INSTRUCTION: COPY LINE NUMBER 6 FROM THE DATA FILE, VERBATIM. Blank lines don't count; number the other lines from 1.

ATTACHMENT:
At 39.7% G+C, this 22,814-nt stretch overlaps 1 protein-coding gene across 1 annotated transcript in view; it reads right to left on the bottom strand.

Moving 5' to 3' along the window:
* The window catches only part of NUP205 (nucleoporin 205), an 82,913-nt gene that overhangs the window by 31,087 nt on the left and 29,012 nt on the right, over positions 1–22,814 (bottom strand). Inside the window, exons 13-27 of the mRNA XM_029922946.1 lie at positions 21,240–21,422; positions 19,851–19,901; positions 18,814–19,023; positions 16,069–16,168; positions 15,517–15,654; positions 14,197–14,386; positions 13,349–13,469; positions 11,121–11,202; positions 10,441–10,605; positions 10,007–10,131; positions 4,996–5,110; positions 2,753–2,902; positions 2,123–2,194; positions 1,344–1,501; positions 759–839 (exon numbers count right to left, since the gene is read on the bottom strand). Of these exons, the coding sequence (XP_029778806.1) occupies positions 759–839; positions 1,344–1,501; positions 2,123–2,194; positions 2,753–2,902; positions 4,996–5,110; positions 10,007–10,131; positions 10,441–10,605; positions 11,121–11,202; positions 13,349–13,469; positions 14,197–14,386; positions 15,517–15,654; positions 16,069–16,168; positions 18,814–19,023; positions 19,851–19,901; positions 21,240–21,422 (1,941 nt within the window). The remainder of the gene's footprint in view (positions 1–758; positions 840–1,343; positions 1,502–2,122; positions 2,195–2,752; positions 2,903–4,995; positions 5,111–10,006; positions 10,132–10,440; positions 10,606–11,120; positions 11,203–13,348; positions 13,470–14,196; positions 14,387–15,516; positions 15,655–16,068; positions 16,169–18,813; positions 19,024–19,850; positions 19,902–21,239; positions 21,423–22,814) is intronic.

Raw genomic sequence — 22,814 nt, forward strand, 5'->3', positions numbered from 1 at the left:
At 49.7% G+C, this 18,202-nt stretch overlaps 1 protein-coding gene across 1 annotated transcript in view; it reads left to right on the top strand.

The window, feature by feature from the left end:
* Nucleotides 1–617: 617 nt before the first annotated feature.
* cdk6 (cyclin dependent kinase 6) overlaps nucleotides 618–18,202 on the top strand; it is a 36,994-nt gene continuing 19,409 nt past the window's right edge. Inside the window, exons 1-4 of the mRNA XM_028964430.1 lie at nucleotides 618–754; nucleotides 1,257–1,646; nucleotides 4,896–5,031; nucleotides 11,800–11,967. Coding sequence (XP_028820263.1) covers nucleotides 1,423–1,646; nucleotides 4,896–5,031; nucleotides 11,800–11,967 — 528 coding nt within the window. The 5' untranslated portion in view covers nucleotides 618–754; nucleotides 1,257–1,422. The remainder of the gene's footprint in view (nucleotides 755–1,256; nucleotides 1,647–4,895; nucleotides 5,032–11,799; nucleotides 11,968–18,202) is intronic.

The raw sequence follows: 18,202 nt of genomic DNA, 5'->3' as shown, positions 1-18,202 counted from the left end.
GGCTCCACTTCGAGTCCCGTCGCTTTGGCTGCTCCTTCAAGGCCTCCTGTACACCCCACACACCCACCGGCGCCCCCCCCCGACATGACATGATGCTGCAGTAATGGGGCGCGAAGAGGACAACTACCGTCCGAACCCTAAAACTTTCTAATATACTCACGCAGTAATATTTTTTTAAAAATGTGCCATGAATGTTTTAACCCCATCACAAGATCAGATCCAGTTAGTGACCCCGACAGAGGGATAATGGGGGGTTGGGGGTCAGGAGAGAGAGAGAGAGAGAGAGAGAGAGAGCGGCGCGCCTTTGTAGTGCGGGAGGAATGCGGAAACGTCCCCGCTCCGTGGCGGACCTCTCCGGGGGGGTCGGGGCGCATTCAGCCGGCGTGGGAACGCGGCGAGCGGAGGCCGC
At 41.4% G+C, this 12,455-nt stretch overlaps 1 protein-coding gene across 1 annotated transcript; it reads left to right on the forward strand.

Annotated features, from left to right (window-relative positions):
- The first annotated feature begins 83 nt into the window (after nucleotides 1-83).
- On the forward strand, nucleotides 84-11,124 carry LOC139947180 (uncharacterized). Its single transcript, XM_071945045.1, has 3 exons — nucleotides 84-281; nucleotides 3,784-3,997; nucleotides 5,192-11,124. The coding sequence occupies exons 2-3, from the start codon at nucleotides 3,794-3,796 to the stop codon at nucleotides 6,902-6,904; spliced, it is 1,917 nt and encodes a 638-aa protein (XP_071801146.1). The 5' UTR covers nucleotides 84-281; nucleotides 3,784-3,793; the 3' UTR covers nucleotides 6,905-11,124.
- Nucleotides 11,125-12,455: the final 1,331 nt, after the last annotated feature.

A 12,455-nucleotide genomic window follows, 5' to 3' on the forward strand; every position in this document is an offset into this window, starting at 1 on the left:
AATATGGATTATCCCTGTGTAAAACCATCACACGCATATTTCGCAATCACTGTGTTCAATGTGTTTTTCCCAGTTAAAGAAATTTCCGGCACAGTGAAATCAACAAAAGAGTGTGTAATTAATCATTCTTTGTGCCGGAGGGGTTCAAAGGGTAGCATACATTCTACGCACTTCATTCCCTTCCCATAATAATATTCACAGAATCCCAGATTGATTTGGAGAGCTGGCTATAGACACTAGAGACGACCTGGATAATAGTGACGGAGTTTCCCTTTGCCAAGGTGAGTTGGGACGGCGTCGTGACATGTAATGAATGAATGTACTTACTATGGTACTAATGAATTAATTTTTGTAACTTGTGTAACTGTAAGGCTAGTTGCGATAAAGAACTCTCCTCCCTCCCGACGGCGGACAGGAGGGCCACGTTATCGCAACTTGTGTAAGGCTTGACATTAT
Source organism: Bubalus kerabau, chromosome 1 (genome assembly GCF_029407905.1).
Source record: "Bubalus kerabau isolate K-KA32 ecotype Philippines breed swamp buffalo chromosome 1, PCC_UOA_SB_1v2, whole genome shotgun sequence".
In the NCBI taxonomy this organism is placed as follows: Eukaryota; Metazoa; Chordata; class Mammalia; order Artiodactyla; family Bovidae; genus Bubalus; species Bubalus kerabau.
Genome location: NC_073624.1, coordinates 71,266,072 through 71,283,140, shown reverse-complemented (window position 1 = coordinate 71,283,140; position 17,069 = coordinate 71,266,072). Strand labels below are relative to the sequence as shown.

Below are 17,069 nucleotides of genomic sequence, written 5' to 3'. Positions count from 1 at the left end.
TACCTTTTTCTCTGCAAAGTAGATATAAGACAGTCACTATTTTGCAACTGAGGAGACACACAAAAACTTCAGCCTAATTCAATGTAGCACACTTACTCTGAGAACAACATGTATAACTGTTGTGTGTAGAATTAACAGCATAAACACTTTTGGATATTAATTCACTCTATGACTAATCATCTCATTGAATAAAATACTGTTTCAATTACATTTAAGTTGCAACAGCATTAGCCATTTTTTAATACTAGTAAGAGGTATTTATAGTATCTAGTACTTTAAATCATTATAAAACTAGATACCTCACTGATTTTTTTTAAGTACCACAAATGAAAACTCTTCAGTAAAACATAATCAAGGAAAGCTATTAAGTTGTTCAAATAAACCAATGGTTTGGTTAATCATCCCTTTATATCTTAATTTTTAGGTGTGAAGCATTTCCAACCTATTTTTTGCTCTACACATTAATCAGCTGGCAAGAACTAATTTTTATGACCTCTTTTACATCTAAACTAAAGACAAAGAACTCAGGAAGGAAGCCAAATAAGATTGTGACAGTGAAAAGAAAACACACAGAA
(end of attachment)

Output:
The window, feature by feature from the left end: